Therefore, many apps and games supposedly designed to improve brain functioning miss the mark because they are essentially memory games. What really happens is that with practice, the user gets better at that particular app but these apps may not be training the brain to be faster and sharper overall.

Daily Activities to Enhance Neuroplasticity

What sorts of activities should we engage in daily to capture the power of neuroplasticity? In the article, 10 Proven Ways To Grow Your Brain: Neurogenesis And Neuroplasticity, for huffpost.com, Thai Nguyen’s suggestions include:

Traveling: which exposes the brain to new environments and unfamiliar stimuli, which opens up new pathways and new activity in the brain.

Learning a musical instrument: which may help form new neural networks and increase connectivity between brain regions.

Non-dominant hand exercises: which can strengthen the connectivity between neurons and form new neural pathways.

Reading fiction: which enhances and increases connectivity in the brain as the brain actively seeks to remember what’s what and who’s who in order to figure out what’s going on in the plot.

Expanding your vocabulary: which activates memory processing as well as the visual and auditory processes.

Creating artwork: which enhances connectivity of the brain at rest (the “default mode network” or DMN), and can enhance focus, introspection, memory, attention, and empathy.

Dancing: because it, “increases neural connectivity and forces you to integrate several brain functions at once: kinesthetic; rational; musical; and emotional. If you're dancing with a partner, learning both ‘Lead’ and ‘Follow’ roles will increase your cognitive stimulation which increases neural connectivity.”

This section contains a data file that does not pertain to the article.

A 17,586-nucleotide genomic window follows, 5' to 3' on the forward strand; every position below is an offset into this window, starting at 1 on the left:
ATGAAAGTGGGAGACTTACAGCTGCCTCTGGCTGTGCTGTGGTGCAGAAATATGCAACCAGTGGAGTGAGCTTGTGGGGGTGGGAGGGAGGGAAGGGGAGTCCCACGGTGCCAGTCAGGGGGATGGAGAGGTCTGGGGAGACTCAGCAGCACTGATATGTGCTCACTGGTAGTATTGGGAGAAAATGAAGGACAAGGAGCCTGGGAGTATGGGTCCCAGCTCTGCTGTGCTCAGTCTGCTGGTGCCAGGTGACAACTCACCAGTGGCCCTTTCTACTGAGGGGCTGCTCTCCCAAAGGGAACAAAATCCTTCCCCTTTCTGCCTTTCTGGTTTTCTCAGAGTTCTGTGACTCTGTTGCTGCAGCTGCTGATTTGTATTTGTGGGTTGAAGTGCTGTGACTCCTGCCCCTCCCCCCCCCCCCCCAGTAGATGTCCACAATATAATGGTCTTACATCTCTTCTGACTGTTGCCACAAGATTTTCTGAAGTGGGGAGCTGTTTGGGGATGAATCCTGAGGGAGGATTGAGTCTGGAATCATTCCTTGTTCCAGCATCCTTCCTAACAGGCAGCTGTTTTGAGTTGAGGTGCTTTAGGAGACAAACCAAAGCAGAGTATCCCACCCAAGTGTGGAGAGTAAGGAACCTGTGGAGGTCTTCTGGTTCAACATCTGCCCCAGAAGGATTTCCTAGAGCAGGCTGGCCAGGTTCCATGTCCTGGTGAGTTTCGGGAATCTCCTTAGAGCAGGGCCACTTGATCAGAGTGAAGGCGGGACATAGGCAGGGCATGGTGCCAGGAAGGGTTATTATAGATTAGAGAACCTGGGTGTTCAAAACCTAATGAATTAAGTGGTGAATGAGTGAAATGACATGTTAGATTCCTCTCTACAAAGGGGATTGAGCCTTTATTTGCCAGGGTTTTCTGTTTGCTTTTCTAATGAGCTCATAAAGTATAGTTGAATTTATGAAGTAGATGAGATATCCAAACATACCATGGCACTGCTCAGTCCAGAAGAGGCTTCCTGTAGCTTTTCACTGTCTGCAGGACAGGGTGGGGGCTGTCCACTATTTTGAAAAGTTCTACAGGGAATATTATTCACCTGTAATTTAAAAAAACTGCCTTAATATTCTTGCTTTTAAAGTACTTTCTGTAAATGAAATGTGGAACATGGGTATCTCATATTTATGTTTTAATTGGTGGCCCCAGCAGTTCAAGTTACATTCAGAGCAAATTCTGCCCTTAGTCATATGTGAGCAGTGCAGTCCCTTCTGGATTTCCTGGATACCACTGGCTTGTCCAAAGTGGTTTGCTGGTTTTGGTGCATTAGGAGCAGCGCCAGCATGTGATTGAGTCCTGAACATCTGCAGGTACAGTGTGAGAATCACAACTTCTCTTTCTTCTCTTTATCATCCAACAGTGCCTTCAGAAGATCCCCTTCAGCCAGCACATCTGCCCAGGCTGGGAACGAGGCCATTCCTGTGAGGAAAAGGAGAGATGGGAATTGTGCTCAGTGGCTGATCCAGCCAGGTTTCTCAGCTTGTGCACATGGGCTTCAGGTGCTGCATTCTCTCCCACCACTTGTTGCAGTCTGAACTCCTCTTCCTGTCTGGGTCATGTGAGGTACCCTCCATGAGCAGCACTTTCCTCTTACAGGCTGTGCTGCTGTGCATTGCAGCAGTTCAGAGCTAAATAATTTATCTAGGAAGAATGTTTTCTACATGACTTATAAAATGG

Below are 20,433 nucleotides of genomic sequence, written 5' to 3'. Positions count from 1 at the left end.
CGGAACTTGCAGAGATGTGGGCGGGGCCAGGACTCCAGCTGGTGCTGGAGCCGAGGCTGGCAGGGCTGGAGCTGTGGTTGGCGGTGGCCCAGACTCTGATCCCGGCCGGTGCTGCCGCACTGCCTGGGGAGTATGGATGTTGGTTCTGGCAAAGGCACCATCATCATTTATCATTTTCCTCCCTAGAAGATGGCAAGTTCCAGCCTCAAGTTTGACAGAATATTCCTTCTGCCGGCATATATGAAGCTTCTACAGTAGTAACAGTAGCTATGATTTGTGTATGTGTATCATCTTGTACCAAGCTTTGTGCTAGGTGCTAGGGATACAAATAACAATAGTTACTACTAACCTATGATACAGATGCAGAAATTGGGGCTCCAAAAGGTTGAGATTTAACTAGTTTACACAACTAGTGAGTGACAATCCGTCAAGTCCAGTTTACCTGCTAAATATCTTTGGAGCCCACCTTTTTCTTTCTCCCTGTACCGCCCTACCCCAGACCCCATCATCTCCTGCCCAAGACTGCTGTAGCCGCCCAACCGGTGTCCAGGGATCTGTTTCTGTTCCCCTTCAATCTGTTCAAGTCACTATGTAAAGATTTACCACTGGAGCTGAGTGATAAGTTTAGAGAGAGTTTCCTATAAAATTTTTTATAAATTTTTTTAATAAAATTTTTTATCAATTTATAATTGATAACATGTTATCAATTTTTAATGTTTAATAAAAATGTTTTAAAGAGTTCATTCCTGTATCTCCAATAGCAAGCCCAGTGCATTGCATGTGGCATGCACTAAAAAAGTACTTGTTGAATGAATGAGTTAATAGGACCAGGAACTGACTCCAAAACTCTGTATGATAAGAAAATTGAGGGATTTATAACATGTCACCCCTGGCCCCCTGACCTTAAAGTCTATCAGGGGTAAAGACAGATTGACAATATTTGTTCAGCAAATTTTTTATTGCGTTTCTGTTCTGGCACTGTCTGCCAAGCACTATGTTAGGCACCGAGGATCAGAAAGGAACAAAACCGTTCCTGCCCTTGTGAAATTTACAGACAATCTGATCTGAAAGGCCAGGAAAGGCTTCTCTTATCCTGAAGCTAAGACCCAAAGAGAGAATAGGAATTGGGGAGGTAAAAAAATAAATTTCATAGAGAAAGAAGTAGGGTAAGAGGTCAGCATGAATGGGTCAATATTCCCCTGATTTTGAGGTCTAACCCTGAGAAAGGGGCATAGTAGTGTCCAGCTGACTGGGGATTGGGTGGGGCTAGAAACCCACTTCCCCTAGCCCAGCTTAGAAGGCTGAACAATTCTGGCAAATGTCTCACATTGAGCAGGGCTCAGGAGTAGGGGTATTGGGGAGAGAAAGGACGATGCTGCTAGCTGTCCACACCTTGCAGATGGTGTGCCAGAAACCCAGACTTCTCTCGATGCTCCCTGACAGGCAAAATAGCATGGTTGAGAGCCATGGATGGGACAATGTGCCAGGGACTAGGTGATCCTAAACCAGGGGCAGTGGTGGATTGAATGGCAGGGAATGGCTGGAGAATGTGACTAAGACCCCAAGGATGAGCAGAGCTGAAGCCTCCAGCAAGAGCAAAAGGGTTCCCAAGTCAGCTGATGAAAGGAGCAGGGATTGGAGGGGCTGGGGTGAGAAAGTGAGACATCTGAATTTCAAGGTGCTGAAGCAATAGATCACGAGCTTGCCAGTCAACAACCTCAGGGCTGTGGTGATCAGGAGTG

Sleeping: because it, “… helps learning retention with the growth of dendritic spines, the tiny protrusions that connect brain cells and facilitates the passage of information across synapses. Aim for 7-8 hours of sleep each night.”

The article, This is The Only Type of Brain Training That Works, According to Science, for fastcompany.com, by Michael Grothaus, also suggests such simple exercises as:

  • Take the long way home–and notice everything around you. Explore new ways to travel around your neighborhood and notice, and commit to memory, details you hadn’t observed before.
  • Get active and eat right. “In other words, it’s going to be harder to maintain a sharp brain if your body is diverting its energy to fighting other elements in your body, like high blood pressure. So avoid consuming too much salt and get out there for a walk or a run — and if you want to work in exercise and brain training in one go, adjust your runs every few days to let your brain discover new paths and routes around your home.”

There are also online training courses/games. However, Michael Grothaus warns:

… brain games have been rushed to market to make a buck and will fail in serious trials. It’s important to realize that not all brain training is the same. Look for products designed by real experts and subjected to peer-reviewed studies and be wary of those that spend more money on advertising than on research.

Books on neuroplasticity you might want to explore include:

  • Neuroplasticity (The MIT Press Essential Knowledge series), by Moheb Costandi
  • The Power of Neuroplasticity, by Shad Helmstetter Ph.D.
  • Switch on Your Brain: The Key to Peak Happiness, Thinking, and Health, by Dr. Caroline Leaf

One final note: healthy brain functioning is more important than ever because we have an aging population that is expected to live well into their later years. Although diminished brain function has long been presumed to be a natural and somewhat irreversible part of the aging process, that paradigm is now shifting due to an increased understanding of the brain’s amazing ability to grow and repair itself. We live in an exciting time, with the potential to live our lives with increased life-span along with better cognitive abilities!

What do you think?

  • Do you find the topic of neuroplasticity relevant to your own life?
  • Will you be pursuing more information on neuroplasticity?
  • What tips do you have for enhancing brain power?

Do you have a question, comment or an idea for an article? Email: [email protected]